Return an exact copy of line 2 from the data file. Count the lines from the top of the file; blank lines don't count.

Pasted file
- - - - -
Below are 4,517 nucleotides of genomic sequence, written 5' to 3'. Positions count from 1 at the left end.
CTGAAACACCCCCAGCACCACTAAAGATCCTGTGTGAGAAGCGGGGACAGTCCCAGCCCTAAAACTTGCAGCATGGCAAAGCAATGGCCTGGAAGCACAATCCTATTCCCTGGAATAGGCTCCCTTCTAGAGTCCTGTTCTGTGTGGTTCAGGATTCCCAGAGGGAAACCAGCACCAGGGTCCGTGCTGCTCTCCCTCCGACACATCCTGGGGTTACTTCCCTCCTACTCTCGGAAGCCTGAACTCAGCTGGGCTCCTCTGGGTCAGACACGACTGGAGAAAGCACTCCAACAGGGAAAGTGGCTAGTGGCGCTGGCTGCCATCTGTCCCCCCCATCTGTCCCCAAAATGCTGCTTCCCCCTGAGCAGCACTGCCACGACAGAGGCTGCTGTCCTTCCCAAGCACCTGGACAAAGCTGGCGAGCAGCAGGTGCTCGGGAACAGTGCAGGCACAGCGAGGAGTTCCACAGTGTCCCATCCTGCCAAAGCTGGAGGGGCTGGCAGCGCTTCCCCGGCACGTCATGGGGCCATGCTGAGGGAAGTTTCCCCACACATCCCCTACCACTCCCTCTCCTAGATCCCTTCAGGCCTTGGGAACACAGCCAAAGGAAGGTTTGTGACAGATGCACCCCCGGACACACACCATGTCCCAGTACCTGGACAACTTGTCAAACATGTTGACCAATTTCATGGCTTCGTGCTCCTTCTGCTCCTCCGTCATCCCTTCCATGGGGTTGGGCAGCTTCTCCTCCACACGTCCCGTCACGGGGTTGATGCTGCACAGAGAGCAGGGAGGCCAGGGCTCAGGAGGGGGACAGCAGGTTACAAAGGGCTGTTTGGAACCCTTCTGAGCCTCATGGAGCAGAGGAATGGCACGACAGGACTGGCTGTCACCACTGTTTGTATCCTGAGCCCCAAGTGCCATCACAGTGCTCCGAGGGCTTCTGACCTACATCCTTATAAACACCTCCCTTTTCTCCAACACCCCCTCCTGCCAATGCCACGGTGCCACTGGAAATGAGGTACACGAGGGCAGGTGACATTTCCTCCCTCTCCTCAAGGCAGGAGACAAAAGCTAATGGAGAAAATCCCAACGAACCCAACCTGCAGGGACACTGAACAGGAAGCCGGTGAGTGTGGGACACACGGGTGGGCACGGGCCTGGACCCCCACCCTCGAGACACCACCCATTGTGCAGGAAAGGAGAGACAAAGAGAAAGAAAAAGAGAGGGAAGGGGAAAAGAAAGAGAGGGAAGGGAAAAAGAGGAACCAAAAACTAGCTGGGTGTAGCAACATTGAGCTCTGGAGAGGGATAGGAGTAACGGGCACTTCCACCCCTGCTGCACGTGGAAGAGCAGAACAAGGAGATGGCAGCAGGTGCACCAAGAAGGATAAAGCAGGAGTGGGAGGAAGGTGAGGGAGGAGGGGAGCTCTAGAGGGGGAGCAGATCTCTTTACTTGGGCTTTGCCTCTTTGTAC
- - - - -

CTGAAACACCCCCAGCACCACTAAAGATCCTGTGTGAGAAGCGGGGACAGTCCCAGCCCTAAAACTTGCAGCATGGCAAAGCAATGGCCTGGAAGCACAATCCTATTCCCTGGAATAGGCTCCCTTCTAGAGTCCTGTTCTGTGTGGTTCAGGATTCCCAGAGGGAAACCAGCACCAGGGTCCGTGCTGCTCTCCCTCCGACACATCCTGGGGTTACTTCCCTCCTACTCTCGGAAGCCTGAACTCAGCTGGGCTCCTCTGGGTCAGACACGACTGGAGAAAGCACTCCAACAGGGAAAGTGGCTAGTGGCGCTGGCTGCCATCTGTCCCCCCCATCTGTCCCCAAAATGCTGCTTCCCCCTGAGCAGCACTGCCACGACAGAGGCTGCTGTCCTTCCCAAGCACCTGGACAAAGCTGGCGAGCAGCAGGTGCTCGGGAACAGTGCAGGCACAGCGAGGAGTTCCACAGTGTCCCATCCTGCCAAAGCTGGAGGGGCTGGCAGCGCTTCCCCGGCACGTCATGGGGCCATGCTGAGGGAAGTTTCCCCACACATCCCCTACCACTCCCTCTCCTAGATCCCTTCAGGCCTTGGGAACACAGCCAAAGGAAGGTTTGTGACAGATGCACCCCCGGACACACACCATGTCCCAGTACCTGGACAACTTGTCAAACATGTTGACCAATTTCATGGCTTCGTGCTCCTTCTGCTCCTCCGTCATCCCTTCCATGGGGTTGGGCAGCTTCTCCTCCACACGTCCCGTCACGGGGTTGATGCTGCACAGAGAGCAGGGAGGCCAGGGCTCAGGAGGGGGACAGCAGGTTACAAAGGGCTGTTTGGAACCCTTCTGAGCCTCATGGAGCAGAGGAATGGCACGACAGGACTGGCTGTCACCACTGTTTGTATCCTGAGCCCCAAGTGCCATCACAGTGCTCCGAGGGCTTCTGACCTACATCCTTATAAACACCTCCCTTTTCTCCAACACCCCCTCCTGCCAATGCCACGGTGCCACTGGAAATGAGGTACACGAGGGCAGGTGACATTTCCTCCCTCTCCTCAAGGCAGGAGACAAAAGCTAATGGAGAAAATCCCAACGAACCCAACCTGCAGGGACACTGAACAGGAAGCCGGTGAGTGTGGGACACACGGGTGGGCACGGGCCTGGACCCCCACCCTCGAGACACCACCCATTGTGCAGGAAAGGAGAGACAAAGAGAAAGAAAAAGAGAGGGAAGGGGAAAAGAAAGAGAGGGAAGGGAAAAAGAGGAACCAAAAACTAGCTGGGTGTAGCAACATTGAGCTCTGGAGAGGGATAGGAGTAACGGGCACTTCCACCCCTGCTGCACGTGGAAGAGCAGAACAAGGAGATGGCAGCAGGTGCACCAAGAAGGATAAAGCAGGAGTGGGAGGAAGGTGAGGGAGGAGGGGAGCTCTAGAGGGGGAGCAGATCTCTTTACTTGGGCTTTGCCTCTTTGTAC